Carlos Albizu-Miranda is the first Hispanic educator to have a North American university named in his honor. On January 1, 2000, the Board of Trustees of the Caribbean Center for Advanced Studies, which included the Miami Institute of Psychology, conferred this honor on Dr. Albizu by renaming the two-campus institution Carlos Albizu University.
The posthumous honor recognized Dr. Albizu’s long and distinguished career as a professor of psychology, his role in founding the institution that now bore his name, and his service as the first president of the National Hispanic Psychological Association.
Born on September 16, 1920, in Ponce, Puerto Rico, he earned a B.A. in Education at the University of Puerto Rico with a major in psychology and a minor in history. Following service in the U.S. Army during World War II, he worked for the Veteran’s Administration, first as a psychometrician and later as chief of the Vocational Rehabilitation and Education Center in Puerto Rico.
In 1950, Dr. Albizu and his wife, Ermida Garcia Muñoz, left Puerto Rico for Purdue University in West Lafayette, Indiana, where he earned an M.S. in Experimental Psychology in 1951 and a Ph.D. in Clinical Psychology in 1953. He completed his clinical psychology internship at the Veteran’s Administration Hospital in Marion, Indiana. When Dr. Albizu graduated from Purdue, he became one of the first Hispanics to earn a doctorate in psychology in the United States.
Dr. Albizu and his family returned to Puerto Rico, and he began teaching at the University of Puerto Rico. He also started a private practice in psychology. He became a full professor at the university and was recognized by his peers as an outstanding educator, diagnostician, psychotherapist, and consultant.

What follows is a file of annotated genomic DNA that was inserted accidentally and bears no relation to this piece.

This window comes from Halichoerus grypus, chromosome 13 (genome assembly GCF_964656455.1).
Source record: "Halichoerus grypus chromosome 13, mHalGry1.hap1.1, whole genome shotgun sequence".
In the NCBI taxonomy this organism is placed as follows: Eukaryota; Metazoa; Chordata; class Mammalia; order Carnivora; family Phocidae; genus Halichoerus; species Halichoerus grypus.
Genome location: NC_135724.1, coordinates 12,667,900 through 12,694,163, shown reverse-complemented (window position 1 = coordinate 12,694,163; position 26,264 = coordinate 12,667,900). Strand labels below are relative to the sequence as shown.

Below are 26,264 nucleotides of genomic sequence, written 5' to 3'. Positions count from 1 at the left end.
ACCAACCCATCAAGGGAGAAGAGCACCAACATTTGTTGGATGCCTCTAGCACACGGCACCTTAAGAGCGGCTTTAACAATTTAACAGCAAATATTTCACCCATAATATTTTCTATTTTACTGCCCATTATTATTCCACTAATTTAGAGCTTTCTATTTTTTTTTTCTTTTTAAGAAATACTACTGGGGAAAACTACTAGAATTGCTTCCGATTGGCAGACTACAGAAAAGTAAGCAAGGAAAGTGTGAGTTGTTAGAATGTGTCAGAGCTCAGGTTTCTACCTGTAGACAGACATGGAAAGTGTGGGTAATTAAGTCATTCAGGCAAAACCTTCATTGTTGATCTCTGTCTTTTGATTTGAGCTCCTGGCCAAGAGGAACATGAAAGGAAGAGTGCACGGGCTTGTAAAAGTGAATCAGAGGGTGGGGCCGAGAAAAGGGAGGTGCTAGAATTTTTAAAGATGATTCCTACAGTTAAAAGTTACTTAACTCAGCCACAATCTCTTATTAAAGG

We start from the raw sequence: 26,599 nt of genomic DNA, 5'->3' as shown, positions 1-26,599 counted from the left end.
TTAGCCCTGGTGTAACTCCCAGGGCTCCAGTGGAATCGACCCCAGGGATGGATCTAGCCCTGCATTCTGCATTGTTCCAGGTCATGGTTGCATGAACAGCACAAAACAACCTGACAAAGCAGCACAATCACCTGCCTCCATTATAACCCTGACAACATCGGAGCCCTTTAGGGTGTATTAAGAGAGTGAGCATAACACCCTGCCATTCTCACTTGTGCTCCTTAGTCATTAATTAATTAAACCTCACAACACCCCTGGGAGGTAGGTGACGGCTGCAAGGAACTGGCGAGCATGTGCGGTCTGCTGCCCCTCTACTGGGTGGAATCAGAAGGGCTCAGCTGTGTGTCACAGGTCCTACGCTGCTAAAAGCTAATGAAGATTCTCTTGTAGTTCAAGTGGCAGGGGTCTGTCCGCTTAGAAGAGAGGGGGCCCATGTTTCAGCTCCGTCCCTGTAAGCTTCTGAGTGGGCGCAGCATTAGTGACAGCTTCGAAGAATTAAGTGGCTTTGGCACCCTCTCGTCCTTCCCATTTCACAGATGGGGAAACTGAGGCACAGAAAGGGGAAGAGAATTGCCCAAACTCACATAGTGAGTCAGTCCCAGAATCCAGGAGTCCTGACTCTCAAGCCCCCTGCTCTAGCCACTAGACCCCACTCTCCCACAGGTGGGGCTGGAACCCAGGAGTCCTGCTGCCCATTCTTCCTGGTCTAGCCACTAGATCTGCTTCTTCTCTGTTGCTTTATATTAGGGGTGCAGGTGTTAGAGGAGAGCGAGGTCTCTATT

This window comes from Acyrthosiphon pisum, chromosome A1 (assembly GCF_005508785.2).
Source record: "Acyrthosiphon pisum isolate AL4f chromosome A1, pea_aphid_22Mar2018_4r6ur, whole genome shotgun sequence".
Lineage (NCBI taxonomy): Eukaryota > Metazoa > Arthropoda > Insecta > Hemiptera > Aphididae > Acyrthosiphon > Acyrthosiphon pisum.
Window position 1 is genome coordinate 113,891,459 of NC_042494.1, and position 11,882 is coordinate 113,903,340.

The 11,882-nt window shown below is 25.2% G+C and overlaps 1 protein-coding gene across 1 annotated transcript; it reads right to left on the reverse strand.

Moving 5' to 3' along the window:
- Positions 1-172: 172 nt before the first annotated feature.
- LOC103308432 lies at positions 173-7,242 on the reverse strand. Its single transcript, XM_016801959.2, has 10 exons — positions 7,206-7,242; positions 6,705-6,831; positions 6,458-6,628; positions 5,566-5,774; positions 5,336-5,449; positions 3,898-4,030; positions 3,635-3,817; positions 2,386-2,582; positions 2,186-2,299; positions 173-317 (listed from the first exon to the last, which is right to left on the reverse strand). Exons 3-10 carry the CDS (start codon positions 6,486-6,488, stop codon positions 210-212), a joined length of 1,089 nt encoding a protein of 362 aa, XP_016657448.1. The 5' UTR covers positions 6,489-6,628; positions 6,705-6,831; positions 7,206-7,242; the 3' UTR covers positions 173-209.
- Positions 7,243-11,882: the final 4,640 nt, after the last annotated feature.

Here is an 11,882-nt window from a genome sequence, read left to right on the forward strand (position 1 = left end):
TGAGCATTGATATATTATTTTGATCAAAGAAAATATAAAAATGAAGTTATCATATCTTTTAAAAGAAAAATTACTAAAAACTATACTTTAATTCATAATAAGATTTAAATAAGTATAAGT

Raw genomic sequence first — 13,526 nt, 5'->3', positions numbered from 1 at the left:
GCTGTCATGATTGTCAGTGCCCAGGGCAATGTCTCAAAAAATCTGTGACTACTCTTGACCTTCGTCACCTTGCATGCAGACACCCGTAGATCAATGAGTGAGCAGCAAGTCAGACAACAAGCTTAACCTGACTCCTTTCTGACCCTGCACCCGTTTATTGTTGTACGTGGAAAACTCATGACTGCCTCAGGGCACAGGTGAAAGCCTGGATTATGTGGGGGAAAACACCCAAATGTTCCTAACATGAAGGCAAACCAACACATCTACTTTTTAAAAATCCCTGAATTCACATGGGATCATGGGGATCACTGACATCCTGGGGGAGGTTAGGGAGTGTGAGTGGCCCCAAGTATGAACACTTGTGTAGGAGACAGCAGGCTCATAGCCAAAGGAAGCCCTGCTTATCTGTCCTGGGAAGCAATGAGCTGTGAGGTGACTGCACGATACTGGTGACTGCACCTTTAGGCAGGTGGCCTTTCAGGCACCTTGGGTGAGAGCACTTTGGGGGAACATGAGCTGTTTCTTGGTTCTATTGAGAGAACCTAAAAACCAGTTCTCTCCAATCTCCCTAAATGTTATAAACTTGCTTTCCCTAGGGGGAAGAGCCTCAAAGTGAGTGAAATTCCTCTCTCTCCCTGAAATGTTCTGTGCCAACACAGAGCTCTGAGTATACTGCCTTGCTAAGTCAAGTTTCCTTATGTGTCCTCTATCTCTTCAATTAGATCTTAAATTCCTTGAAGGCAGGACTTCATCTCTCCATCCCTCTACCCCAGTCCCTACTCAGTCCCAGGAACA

During those years of professional growth, Dr. Albizu became deeply concerned about the need for qualified psychologists in Puerto Rico. No graduate programs in psychology were available in the country, and only a few students were able to pursue graduate studies in the United States. Those who did were trained in models and techniques not always sensitive to the needs and sociocultural characteristics of Hispanic clients.
In 1966, Dr. Albizu took what proved to be a bold pioneering step. He founded the first independent professional school of psychology in North America, initially known as the Puerto Rico Institute of Psychology. In 1971, the name was changed to the
Caribbean Center for Advanced Studies. Since its founding, the school’s philosophy has been to adapt models of psychological assessment and intervention to the sociocultural characteristics and needs of the population it serves.
In 1980, Dr. Albizu expanded his vision by moving to the U.S. mainland and opening a sister campus, known as the Miami Institute of Psychology. As a result of his achievements, a significant number of Hispanic psychologists in Puerto Rico and on the mainland are former students of either Carlos Albizu-Miranda or of his colleagues or pupils.
Dr. Albizu’s impact in training minority and mainstream mental health professionals in multicultural sensitivity has been enormous. In addition to founding the San Juan and Miami institutions that now comprise Albizu University, he published extensively, with a special emphasis on cross-cultural issues in mental health training and service delivery. His works include “A Training Model for Minority Psychologists” and “Psychological Concomitants of Poverty.” From 1980 to 1982, he served as the first president of the National Hispanic Psychological Association.
He was a Fellow of the American Psychological Association and served on the Committee of Professional and Scientific Conduct and Ethics. In 1980, the American Psychological Foundation honored Dr. Albizu with a special award for the development of psychological education in Puerto Rico and the Caribbean region. He was a member of several honorary scientific organizations, including Sigma Xi, Psi Chi, and the New York Academy of Sciences.
Carlos Albizu-Miranda died on October 6, 1984. In a memorial article in the Hispanic Journal of Behavioral Sciences (1985, Vol. 7. No. 3, pp. 219-223), Marion A. Wennerholm wrote:
“Dr. Albizu had an exceptional ability to dream great dreams and then convert them into realities. His enthusiasm was contagious and he was able to stimulate and motivate his colleagues by sharing his dreams with them and involving them in carrying them out. Through his tireless efforts and despite times of great adversity, his dream of a professional school of psychology became a reality.”